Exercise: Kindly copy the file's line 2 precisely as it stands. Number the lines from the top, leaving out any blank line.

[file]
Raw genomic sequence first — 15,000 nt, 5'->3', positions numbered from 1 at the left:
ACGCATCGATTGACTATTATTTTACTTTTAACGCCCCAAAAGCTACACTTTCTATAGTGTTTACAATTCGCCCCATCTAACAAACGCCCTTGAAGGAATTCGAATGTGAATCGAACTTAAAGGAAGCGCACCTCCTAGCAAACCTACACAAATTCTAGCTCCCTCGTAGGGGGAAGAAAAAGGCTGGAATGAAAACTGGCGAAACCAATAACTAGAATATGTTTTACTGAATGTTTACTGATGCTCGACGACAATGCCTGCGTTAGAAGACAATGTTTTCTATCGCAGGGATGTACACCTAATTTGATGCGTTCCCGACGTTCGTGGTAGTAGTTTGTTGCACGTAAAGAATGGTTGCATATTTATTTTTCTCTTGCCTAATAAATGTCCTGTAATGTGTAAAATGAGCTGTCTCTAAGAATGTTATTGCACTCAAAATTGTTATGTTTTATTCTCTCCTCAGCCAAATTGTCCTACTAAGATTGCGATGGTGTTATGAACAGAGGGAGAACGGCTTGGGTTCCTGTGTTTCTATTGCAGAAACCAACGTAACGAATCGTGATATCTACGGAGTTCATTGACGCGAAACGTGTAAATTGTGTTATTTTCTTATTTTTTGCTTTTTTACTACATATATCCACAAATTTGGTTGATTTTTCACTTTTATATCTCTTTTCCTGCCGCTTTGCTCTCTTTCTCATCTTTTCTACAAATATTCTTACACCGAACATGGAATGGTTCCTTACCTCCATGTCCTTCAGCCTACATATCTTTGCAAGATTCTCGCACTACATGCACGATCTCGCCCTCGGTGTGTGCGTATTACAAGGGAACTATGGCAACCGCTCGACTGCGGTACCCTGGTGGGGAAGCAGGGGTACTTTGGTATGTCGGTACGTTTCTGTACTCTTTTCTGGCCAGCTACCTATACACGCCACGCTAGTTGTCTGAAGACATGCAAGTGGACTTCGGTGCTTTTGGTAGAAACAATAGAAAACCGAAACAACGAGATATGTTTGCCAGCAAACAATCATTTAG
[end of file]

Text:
ACGCATCGATTGACTATTATTTTACTTTTAACGCCCCAAAAGCTACACTTTCTATAGTGTTTACAATTCGCCCCATCTAACAAACGCCCTTGAAGGAATTCGAATGTGAATCGAACTTAAAGGAAGCGCACCTCCTAGCAAACCTACACAAATTCTAGCTCCCTCGTAGGGGGAAGAAAAAGGCTGGAATGAAAACTGGCGAAACCAATAACTAGAATATGTTTTACTGAATGTTTACTGATGCTCGACGACAATGCCTGCGTTAGAAGACAATGTTTTCTATCGCAGGGATGTACACCTAATTTGATGCGTTCCCGACGTTCGTGGTAGTAGTTTGTTGCACGTAAAGAATGGTTGCATATTTATTTTTCTCTTGCCTAATAAATGTCCTGTAATGTGTAAAATGAGCTGTCTCTAAGAATGTTATTGCACTCAAAATTGTTATGTTTTATTCTCTCCTCAGCCAAATTGTCCTACTAAGATTGCGATGGTGTTATGAACAGAGGGAGAACGGCTTGGGTTCCTGTGTTTCTATTGCAGAAACCAACGTAACGAATCGTGATATCTACGGAGTTCATTGACGCGAAACGTGTAAATTGTGTTATTTTCTTATTTTTTGCTTTTTTACTACATATATCCACAAATTTGGTTGATTTTTCACTTTTATATCTCTTTTCCTGCCGCTTTGCTCTCTTTCTCATCTTTTCTACAAATATTCTTACACCGAACATGGAATGGTTCCTTACCTCCATGTCCTTCAGCCTACATATCTTTGCAAGATTCTCGCACTACATGCACGATCTCGCCCTCGGTGTGTGCGTATTACAAGGGAACTATGGCAACCGCTCGACTGCGGTACCCTGGTGGGGAAGCAGGGGTACTTTGGTATGTCGGTACGTTTCTGTACTCTTTTCTGGCCAGCTACCTATACACGCCACGCTAGTTGTCTGAAGACATGCAAGTGGACTTCGGTGCTTTTGGTAGAAACAATAGAAAACCGAAACAACGAGATATGTTTGCCAGCAAACAATCATTTAG